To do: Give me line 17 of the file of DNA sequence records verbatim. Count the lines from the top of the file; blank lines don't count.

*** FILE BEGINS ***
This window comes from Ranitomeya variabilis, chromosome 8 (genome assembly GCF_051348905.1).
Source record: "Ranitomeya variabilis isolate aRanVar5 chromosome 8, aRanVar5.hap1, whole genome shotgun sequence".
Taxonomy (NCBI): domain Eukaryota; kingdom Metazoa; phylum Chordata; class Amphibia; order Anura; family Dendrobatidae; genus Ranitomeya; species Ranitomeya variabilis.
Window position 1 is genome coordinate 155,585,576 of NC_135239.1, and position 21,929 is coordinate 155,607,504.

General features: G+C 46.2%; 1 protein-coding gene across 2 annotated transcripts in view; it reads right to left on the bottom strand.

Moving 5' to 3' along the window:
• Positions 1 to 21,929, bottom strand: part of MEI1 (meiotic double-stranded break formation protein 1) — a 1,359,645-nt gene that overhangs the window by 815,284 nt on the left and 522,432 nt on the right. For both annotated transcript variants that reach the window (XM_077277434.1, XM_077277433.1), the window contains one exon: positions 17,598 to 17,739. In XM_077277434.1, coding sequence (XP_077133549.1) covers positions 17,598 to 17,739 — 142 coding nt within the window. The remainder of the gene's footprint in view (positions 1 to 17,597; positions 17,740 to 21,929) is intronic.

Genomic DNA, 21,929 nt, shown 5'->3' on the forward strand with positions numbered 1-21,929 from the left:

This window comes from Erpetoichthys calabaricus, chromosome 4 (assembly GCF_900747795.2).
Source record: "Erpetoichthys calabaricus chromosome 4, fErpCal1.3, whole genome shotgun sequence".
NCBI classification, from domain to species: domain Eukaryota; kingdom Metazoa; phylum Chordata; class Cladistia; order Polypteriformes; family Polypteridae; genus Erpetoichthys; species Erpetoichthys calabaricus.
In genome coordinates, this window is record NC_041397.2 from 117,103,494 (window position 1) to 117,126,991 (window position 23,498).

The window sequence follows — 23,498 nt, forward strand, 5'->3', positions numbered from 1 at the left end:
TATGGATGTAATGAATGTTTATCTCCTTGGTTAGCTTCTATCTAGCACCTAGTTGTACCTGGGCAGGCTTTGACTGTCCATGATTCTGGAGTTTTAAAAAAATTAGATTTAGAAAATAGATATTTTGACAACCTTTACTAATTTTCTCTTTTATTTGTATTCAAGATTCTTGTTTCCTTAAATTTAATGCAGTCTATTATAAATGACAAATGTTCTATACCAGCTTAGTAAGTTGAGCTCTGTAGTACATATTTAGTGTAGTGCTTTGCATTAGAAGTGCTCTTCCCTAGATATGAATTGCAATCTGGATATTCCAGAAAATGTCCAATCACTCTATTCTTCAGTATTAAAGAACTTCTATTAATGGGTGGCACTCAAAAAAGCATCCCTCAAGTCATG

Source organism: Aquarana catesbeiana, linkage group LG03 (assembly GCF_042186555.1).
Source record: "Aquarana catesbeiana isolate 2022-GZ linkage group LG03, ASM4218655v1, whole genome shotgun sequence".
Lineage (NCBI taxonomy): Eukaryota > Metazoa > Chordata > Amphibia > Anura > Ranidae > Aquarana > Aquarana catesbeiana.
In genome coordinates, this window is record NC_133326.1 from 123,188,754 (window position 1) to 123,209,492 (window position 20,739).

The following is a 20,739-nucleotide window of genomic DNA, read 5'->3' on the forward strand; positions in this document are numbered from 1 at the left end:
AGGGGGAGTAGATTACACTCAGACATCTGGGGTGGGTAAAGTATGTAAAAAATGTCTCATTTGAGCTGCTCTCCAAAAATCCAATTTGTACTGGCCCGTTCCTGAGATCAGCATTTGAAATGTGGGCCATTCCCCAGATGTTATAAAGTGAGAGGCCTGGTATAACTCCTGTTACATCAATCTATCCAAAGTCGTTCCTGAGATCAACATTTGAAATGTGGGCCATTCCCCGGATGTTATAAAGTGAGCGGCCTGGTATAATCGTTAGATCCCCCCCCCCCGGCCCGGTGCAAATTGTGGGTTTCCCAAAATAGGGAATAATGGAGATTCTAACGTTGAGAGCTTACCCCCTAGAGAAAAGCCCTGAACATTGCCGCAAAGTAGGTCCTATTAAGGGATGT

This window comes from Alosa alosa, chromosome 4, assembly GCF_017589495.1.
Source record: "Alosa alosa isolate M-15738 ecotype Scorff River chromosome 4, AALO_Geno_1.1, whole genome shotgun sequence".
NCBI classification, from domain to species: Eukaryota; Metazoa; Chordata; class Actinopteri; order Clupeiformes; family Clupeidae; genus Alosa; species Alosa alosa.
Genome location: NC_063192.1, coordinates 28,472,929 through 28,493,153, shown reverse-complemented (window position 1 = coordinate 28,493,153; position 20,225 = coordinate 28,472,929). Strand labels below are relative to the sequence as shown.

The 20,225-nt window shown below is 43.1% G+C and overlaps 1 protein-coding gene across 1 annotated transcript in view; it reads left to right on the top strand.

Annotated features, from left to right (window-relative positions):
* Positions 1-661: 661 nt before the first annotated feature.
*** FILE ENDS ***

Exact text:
Lineage (NCBI taxonomy): Eukaryota > Metazoa > Chordata > Amphibia > Anura > Ranidae > Aquarana > Aquarana catesbeiana.